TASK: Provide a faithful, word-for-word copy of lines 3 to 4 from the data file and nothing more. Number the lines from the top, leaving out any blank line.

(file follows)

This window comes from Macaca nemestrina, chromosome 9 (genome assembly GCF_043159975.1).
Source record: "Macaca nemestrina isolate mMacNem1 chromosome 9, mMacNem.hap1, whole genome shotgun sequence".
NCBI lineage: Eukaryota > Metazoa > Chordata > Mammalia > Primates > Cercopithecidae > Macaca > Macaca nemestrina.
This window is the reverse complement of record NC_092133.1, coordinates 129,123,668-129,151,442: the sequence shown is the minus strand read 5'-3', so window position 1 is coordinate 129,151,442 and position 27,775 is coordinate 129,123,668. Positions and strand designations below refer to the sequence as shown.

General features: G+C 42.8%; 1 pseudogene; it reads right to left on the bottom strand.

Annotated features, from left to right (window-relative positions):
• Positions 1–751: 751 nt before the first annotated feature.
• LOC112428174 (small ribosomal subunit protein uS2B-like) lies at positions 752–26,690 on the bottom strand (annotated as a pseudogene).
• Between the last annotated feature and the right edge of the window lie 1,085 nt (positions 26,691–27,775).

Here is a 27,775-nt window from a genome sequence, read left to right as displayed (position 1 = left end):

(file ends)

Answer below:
NCBI lineage: Eukaryota > Metazoa > Chordata > Mammalia > Primates > Cercopithecidae > Macaca > Macaca nemestrina.
This window is the reverse complement of record NC_092133.1, coordinates 129,123,668-129,151,442: the sequence shown is the minus strand read 5'-3', so window position 1 is coordinate 129,151,442 and position 27,775 is coordinate 129,123,668. Positions and strand designations below refer to the sequence as shown.